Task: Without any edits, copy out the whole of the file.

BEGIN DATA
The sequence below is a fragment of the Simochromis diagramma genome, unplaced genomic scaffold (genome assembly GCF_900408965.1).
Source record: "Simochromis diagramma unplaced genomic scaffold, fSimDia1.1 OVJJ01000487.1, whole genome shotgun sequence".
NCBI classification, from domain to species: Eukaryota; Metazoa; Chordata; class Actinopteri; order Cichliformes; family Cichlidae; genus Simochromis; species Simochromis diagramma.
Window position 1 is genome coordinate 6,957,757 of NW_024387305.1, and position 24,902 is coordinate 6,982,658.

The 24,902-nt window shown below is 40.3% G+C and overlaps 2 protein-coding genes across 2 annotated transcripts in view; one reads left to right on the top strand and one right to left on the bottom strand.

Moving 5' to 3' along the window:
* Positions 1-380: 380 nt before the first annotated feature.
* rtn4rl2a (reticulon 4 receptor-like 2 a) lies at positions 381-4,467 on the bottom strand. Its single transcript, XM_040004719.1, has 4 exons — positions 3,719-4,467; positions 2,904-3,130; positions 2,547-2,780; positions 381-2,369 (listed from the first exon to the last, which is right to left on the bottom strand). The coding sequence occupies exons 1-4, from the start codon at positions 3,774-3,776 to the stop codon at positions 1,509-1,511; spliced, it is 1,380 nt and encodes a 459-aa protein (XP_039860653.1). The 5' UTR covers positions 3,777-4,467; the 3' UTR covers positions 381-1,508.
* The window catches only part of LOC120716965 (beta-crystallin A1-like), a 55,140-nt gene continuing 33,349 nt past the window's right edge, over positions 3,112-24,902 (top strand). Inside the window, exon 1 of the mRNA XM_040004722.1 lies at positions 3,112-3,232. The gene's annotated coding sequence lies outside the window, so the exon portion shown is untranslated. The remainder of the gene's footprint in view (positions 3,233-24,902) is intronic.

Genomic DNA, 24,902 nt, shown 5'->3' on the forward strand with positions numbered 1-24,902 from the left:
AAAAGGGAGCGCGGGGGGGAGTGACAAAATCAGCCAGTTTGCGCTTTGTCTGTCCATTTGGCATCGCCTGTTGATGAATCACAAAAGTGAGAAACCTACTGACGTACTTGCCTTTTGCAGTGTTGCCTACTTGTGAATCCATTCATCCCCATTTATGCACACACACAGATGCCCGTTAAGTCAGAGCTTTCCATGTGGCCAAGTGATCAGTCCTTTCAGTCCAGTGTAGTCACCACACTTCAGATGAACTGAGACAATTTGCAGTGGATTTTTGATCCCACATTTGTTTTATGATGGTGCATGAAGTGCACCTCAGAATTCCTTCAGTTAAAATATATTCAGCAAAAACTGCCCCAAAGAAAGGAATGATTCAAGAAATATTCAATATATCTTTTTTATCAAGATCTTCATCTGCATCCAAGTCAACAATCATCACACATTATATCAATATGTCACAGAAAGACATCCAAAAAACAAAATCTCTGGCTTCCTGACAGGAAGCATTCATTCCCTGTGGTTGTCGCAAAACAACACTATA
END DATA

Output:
The sequence below is a fragment of the Simochromis diagramma genome, unplaced genomic scaffold (genome assembly GCF_900408965.1).
Source record: "Simochromis diagramma unplaced genomic scaffold, fSimDia1.1 OVJJ01000487.1, whole genome shotgun sequence".
NCBI classification, from domain to species: Eukaryota; Metazoa; Chordata; class Actinopteri; order Cichliformes; family Cichlidae; genus Simochromis; species Simochromis diagramma.
Window position 1 is genome coordinate 6,957,757 of NW_024387305.1, and position 24,902 is coordinate 6,982,658.

The 24,902-nt window shown below is 40.3% G+C and overlaps 2 protein-coding genes across 2 annotated transcripts in view; one reads left to right on the top strand and one right to left on the bottom strand.

Moving 5' to 3' along the window:
* Positions 1-380: 380 nt before the first annotated feature.
* rtn4rl2a (reticulon 4 receptor-like 2 a) lies at positions 381-4,467 on the bottom strand. Its single transcript, XM_040004719.1, has 4 exons — positions 3,719-4,467; positions 2,904-3,130; positions 2,547-2,780; positions 381-2,369 (listed from the first exon to the last, which is right to left on the bottom strand). The coding sequence occupies exons 1-4, from the start codon at positions 3,774-3,776 to the stop codon at positions 1,509-1,511; spliced, it is 1,380 nt and encodes a 459-aa protein (XP_039860653.1). The 5' UTR covers positions 3,777-4,467; the 3' UTR covers positions 381-1,508.
* The window catches only part of LOC120716965 (beta-crystallin A1-like), a 55,140-nt gene continuing 33,349 nt past the window's right edge, over positions 3,112-24,902 (top strand). Inside the window, exon 1 of the mRNA XM_040004722.1 lies at positions 3,112-3,232. The gene's annotated coding sequence lies outside the window, so the exon portion shown is untranslated. The remainder of the gene's footprint in view (positions 3,233-24,902) is intronic.

Genomic DNA, 24,902 nt, shown 5'->3' on the forward strand with positions numbered 1-24,902 from the left:
AAAAGGGAGCGCGGGGGGGAGTGACAAAATCAGCCAGTTTGCGCTTTGTCTGTCCATTTGGCATCGCCTGTTGATGAATCACAAAAGTGAGAAACCTACTGACGTACTTGCCTTTTGCAGTGTTGCCTACTTGTGAATCCATTCATCCCCATTTATGCACACACACAGATGCCCGTTAAGTCAGAGCTTTCCATGTGGCCAAGTGATCAGTCCTTTCAGTCCAGTGTAGTCACCACACTTCAGATGAACTGAGACAATTTGCAGTGGATTTTTGATCCCACATTTGTTTTATGATGGTGCATGAAGTGCACCTCAGAATTCCTTCAGTTAAAATATATTCAGCAAAAACTGCCCCAAAGAAAGGAATGATTCAAGAAATATTCAATATATCTTTTTTATCAAGATCTTCATCTGCATCCAAGTCAACAATCATCACACATTATATCAATATGTCACAGAAAGACATCCAAAAAACAAAATCTCTGGCTTCCTGACAGGAAGCATTCATTCCCTGTGGTTGTCGCAAAACAACACTATA